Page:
The need for engineering curricula that develops students’ teaming and communication skills, proficiency in engineering science and design, and abilities to address open-ended problems replete with ambiguity and uncertainty is well recognized1,2. Such curricula should engage students in authentic learning experiences that reflect engineering practice. High quality and reliable feedback and assessment strategies must accompany these learning experiences to ensure that student learning is achieved (e.g. misconceptions are addressed) and the quality of student work increasingly reflects what is valued in engineering practice.

Model-Eliciting Activities (MEAs) are one instructional approach to developing these and other competencies3,4. These client-driven, open-ended, team-oriented problems have been implemented in a large (N = 1200-1600) required first-year engineering problem solving and computer tools course since Fall 20025,6. Over 20 different MEAs have been implemented and a number of feedback and assessment strategies have been employed with varying degrees of success6. What these strategies lacked was a clear articulation of core elements of performance valued in engineering practice that could be translated into a rubric (and supporting materials) that could be reliably applied by the 18-20 graduate teaching assistants responsible for assessing student work.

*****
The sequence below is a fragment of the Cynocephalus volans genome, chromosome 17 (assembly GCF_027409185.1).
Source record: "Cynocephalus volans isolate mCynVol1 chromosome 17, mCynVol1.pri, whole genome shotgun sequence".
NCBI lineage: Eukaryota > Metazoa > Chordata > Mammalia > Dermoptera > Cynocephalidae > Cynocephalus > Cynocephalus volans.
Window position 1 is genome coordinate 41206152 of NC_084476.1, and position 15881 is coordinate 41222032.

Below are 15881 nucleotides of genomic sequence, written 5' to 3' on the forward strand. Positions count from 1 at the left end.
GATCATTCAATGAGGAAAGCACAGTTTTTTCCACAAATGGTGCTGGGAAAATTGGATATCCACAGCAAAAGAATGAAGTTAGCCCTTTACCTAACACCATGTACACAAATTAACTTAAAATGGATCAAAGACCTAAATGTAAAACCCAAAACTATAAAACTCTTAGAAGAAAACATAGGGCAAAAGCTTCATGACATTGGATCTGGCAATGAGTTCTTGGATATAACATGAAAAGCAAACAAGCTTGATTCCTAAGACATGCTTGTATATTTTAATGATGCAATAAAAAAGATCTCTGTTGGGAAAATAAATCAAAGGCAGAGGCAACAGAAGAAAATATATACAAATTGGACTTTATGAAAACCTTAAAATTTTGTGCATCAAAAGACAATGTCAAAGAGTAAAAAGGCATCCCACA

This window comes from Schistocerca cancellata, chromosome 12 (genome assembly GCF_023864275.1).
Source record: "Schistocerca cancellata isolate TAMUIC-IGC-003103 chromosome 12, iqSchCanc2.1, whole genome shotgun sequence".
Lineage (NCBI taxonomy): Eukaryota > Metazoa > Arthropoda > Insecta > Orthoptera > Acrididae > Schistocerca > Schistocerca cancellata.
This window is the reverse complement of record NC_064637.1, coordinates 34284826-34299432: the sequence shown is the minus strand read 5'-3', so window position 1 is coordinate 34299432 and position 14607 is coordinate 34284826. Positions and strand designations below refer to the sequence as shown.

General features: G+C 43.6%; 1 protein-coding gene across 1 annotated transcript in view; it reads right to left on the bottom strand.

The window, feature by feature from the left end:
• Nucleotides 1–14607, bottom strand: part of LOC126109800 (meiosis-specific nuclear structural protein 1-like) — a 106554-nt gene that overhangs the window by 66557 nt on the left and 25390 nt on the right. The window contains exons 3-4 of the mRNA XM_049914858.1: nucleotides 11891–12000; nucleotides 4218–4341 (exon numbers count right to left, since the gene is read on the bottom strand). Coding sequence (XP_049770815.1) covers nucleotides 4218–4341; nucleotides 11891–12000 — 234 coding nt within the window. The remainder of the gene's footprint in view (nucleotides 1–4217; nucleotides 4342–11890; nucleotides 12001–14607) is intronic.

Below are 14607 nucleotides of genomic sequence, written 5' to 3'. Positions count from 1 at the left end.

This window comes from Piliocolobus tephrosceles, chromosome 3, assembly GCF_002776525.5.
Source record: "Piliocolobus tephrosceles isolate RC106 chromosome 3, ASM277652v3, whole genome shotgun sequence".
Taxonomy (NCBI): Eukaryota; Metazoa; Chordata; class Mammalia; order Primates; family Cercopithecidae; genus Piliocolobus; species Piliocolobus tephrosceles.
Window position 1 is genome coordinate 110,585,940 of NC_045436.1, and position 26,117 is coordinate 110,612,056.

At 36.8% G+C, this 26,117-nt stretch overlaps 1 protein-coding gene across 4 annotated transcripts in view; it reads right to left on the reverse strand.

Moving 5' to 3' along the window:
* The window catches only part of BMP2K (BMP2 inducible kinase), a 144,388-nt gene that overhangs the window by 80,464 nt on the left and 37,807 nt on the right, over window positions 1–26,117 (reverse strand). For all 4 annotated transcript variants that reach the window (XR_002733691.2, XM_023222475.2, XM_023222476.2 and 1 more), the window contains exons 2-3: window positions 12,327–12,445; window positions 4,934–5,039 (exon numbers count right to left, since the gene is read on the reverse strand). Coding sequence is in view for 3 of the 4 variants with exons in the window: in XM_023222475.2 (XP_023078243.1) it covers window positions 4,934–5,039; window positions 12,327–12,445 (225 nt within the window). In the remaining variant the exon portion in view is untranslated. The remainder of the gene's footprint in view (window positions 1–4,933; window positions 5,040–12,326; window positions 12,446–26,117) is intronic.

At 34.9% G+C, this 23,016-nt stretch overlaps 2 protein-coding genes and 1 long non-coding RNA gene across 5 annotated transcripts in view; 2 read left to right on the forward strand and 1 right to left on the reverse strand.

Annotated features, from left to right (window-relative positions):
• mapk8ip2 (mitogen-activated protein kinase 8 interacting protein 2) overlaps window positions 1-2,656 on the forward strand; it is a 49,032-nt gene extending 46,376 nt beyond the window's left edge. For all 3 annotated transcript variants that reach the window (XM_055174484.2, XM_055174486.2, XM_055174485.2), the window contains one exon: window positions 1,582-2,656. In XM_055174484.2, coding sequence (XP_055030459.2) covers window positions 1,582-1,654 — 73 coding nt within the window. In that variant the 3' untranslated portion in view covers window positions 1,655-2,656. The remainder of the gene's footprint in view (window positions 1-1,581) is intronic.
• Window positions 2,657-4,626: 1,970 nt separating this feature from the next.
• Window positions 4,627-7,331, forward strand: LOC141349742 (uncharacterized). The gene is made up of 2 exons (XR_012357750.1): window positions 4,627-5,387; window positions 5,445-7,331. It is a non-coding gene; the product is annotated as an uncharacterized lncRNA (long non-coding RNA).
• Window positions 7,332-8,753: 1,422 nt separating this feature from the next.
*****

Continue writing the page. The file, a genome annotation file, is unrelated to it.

As part of a larger study, a panel of engineering experts identified three core elements of performance for student team work on any MEA: ≠ Appropriateness of the mathematical model. The complexity of the problem must be addressed in the mathematical model. ≠ Attention to audience. The product should clearly and effectively communicate the model to the client. Share-ability is another term used to describe this idea.

Diefes-Dux, H., & Verleger, M., & Zawojewski, J., & Hjalmarson, M. (2009, June), Multidimensional Tool For Assessing Student Team Solutions To Model Eliciting Activities Paper presented at 2009 Annual Conference & Exposition, Austin, Texas. 10.18260/1-2--5213